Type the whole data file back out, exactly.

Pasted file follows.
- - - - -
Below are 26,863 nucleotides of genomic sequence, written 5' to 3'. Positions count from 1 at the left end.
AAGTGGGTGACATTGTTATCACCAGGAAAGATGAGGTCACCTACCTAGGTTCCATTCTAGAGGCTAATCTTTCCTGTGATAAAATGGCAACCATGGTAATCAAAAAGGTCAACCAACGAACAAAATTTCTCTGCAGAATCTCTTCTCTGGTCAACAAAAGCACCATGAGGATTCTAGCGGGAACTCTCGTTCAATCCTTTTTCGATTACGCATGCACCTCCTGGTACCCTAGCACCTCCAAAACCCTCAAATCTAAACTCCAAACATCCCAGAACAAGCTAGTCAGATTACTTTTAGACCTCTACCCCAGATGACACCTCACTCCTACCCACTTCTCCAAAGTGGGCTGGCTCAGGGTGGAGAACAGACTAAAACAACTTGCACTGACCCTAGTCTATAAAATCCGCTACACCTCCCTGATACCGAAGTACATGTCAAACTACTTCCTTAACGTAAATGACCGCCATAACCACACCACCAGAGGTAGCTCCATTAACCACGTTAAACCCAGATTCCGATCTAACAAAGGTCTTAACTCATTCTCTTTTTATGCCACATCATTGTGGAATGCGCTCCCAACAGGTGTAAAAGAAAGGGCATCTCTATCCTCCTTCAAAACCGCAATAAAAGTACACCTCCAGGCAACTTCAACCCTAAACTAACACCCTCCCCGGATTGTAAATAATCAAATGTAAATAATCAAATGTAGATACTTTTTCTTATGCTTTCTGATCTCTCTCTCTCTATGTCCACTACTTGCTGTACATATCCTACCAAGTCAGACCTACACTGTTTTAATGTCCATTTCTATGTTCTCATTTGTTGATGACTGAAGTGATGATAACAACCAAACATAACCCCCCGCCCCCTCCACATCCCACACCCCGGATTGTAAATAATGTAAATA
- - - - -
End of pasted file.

Below are 26,863 nucleotides of genomic sequence, written 5' to 3'. Positions count from 1 at the left end.
AAGTGGGTGACATTGTTATCACCAGGAAAGATGAGGTCACCTACCTAGGTTCCATTCTAGAGGCTAATCTTTCCTGTGATAAAATGGCAACCATGGTAATCAAAAAGGTCAACCAACGAACAAAATTTCTCTGCAGAATCTCTTCTCTGGTCAACAAAAGCACCATGAGGATTCTAGCGGGAACTCTCGTTCAATCCTTTTTCGATTACGCATGCACCTCCTGGTACCCTAGCACCTCCAAAACCCTCAAATCTAAACTCCAAACATCCCAGAACAAGCTAGTCAGATTACTTTTAGACCTCTACCCCAGATGACACCTCACTCCTACCCACTTCTCCAAAGTGGGCTGGCTCAGGGTGGAGAACAGACTAAAACAACTTGCACTGACCCTAGTCTATAAAATCCGCTACACCTCCCTGATACCGAAGTACATGTCAAACTACTTCCTTAACGTAAATGACCGCCATAACCACACCACCAGAGGTAGCTCCATTAACCACGTTAAACCCAGATTCCGATCTAACAAAGGTCTTAACTCATTCTCTTTTTATGCCACATCATTGTGGAATGCGCTCCCAACAGGTGTAAAAGAAAGGGCATCTCTATCCTCCTTCAAAACCGCAATAAAAGTACACCTCCAGGCAACTTCAACCCTAAACTAACACCCTCCCCGGATTGTAAATAATCAAATGTAAATAATCAAATGTAGATACTTTTTCTTATGCTTTCTGATCTCTCTCTCTCTATGTCCACTACTTGCTGTACATATCCTACCAAGTCAGACCTACACTGTTTTAATGTCCATTTCTATGTTCTCATTTGTTGATGACTGAAGTGATGATAACAACCAAACATAACCCCCCGCCCCCTCCACATCCCACACCCCGGATTGTAAATAATGTAAATA